You May Not Need to Take the “Means Test” If You Are a Business Debtor

Cartoon of frightened business owner The means test is the gateway for qualifying to get a fresh financial start through a Chapter 7 “straight bankruptcy” case. This test is based first on your income and then, if your income is not low enough, also on your allowed expenses, all based on a very complicated set of rules. Being able to avoid all this and be allowed to file a Chapter 7 case regardless of your income and expenses can be a huge advantage. It can allow you to discharge (permanently write off) all or most of your debts with a procedure that generally takes no more than four months, instead of being required to pay your creditors all you can afford to pay them for three to five years in a Chapter 13 “adjustment of debts” case.

Bankruptcy Is Especially Designed for Business Debtors

Qualifying for Chapter 7 in order to discharge your debts may be especially important to you if you operated a business that has failed. One of the most important functions of the bankruptcy system is to encourage entrepreneurs to take risks by enabling them to put the past behind them if all their hard work and skill nevertheless resulted in a business venture that did not survive. The economy needs people like you to be able to dust yourself off and return to being productive and income-generating members of society as soon as possible, unencumbered by debilitating debt.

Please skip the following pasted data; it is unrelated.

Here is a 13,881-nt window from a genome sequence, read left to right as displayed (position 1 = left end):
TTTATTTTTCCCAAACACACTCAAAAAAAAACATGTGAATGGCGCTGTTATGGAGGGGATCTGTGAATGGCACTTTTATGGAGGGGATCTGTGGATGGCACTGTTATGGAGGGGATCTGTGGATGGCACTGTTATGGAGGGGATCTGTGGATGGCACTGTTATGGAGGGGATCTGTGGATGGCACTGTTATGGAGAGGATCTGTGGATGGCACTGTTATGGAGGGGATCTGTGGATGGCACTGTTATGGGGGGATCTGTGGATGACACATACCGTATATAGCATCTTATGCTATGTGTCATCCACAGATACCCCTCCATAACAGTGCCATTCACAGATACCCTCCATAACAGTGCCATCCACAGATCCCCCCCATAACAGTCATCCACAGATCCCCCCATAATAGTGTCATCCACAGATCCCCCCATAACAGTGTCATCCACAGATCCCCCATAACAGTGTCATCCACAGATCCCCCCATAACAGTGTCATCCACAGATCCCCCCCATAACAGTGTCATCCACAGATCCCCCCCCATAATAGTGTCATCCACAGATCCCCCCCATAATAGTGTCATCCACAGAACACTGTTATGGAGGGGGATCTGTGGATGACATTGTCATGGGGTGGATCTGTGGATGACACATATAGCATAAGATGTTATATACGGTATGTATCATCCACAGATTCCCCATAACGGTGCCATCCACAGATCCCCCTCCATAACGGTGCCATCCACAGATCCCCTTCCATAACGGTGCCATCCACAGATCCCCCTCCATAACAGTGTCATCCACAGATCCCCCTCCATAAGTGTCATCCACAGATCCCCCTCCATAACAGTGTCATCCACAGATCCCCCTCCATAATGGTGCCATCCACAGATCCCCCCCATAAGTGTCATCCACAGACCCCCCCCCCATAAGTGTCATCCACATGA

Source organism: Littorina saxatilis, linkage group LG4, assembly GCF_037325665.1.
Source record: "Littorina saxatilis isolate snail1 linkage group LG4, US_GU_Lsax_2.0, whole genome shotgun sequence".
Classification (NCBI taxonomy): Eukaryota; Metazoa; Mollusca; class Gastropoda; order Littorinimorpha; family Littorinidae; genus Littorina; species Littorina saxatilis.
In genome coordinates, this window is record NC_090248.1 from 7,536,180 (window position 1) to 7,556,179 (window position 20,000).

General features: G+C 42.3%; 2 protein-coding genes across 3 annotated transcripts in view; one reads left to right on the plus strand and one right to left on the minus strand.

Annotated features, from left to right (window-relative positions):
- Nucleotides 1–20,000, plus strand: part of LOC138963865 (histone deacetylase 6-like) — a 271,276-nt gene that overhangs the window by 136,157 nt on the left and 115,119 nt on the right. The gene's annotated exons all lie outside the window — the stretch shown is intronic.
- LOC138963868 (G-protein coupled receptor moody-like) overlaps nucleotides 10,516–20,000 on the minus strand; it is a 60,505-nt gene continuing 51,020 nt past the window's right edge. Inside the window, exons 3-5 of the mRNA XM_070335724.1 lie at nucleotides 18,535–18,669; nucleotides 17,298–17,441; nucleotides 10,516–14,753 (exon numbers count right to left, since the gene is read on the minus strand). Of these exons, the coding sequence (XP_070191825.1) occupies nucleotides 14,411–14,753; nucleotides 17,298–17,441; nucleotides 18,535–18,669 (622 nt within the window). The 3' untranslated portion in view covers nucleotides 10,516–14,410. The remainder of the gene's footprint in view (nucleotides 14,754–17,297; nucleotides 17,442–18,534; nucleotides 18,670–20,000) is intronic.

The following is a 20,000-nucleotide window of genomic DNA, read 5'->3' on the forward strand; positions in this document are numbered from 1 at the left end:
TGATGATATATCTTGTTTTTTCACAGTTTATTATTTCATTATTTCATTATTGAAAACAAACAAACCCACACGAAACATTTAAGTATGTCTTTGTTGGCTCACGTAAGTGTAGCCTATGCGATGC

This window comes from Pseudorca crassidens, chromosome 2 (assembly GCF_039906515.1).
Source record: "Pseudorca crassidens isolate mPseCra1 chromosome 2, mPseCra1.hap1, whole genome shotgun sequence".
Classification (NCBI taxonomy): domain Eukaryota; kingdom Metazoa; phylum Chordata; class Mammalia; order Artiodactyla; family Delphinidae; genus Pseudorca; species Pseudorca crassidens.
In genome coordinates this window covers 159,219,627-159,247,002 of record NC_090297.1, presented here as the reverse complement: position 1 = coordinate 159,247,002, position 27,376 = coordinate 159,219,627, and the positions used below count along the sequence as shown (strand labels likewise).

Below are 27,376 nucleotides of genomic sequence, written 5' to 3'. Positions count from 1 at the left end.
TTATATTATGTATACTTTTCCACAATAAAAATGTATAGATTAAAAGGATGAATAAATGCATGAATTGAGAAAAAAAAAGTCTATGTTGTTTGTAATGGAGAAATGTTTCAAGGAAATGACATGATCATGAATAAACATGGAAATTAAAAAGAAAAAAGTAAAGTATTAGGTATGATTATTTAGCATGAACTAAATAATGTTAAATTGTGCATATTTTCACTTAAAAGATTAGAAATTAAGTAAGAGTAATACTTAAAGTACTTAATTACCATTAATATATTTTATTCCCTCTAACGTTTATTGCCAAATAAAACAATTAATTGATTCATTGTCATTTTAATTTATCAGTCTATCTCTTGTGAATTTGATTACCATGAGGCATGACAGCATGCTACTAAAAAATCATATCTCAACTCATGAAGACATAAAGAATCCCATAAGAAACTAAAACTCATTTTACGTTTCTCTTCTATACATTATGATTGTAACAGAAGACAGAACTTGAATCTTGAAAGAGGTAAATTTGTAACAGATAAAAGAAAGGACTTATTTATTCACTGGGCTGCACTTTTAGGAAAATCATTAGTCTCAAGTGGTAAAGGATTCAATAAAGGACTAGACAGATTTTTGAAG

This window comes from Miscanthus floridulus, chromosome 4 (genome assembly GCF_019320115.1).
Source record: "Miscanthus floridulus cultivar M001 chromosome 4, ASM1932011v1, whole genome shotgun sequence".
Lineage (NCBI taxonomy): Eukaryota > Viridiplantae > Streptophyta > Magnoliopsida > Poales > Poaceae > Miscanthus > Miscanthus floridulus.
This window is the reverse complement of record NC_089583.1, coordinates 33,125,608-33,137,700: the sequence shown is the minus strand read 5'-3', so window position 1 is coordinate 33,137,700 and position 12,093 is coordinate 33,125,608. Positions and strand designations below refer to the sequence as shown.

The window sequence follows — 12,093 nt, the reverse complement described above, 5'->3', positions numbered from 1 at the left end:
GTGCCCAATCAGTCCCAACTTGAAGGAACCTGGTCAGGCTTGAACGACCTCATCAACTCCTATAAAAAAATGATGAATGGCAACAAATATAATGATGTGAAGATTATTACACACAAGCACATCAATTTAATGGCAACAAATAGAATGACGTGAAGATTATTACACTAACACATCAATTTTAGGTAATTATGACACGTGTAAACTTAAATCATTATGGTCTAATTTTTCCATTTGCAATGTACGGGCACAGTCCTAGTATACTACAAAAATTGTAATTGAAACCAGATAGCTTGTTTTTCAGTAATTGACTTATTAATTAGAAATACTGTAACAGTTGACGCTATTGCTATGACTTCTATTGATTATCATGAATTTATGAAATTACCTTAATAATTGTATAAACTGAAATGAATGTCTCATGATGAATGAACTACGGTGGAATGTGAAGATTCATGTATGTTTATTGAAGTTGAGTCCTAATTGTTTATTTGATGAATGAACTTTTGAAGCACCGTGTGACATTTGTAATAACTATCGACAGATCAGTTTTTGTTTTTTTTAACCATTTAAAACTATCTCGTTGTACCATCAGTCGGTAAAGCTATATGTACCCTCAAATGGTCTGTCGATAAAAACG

Avoiding the Means Test for Business Debtors

Bankruptcy law recognizes the need to encourage entrepreneurship in various ways, one of which is by allowing certain business debtors to avoid having to pass the means test to qualify for Chapter 7.

You completely avoid the means test if your debts are not “primarily consumer debts.” If so, you could file a Chapter 7 case and discharge your debts regardless of the amount of your income. This reflects the attitude in the law that if your debts are primarily from a failed business, you should be allowed to file a Chapter 7 case and get a fresh start regardless of the amount of your present income and expenses.

The Meaning of Not “Primarily Consumer Debts”

Section 101(8) of the Bankruptcy Code defines a “consumer debt” as one “incurred by an individual primarily for a personal, family, or household purpose.” If the total amount of all your consumer debts is less than the total amount of all your nonconsumer (business) debts, you are considered not to have “primarily consumer debts.” If that applies to you, you can avoid the means test.

When counting up your consumer and nonconsumer debts, be aware that this may be less clear than it may seem at first. For example, if you financed your business with what seems to be consumer credit — credit cards, home equity lines of credit and such — they may still qualify as nonconsumer debt based on the purpose of those uses of credit. You need to talk with a highly experienced business bankruptcy attorney about how the law would be applied to your debts.

Also be aware that you may have more business debt than you think. Some of your business debts may be much higher than you assume, and you may even have some altogether unexpected business debts. If you surrendered leased business equipment, for example, you may be liable for the string of missed and future contractual payments. You may have claims against you that you have not been informed about. These are all the more reason to confer with an attorney before assuming that you have “primarily consumer debt” and are stuck with needing to take and pass the means test.

If you have operated or are still operating a business and are now considering your options, I can help you through all of this. I will review your options with you and help you execute the best game plan going forward. Please call us at 972-772-3083 , or use this form to contact me today.

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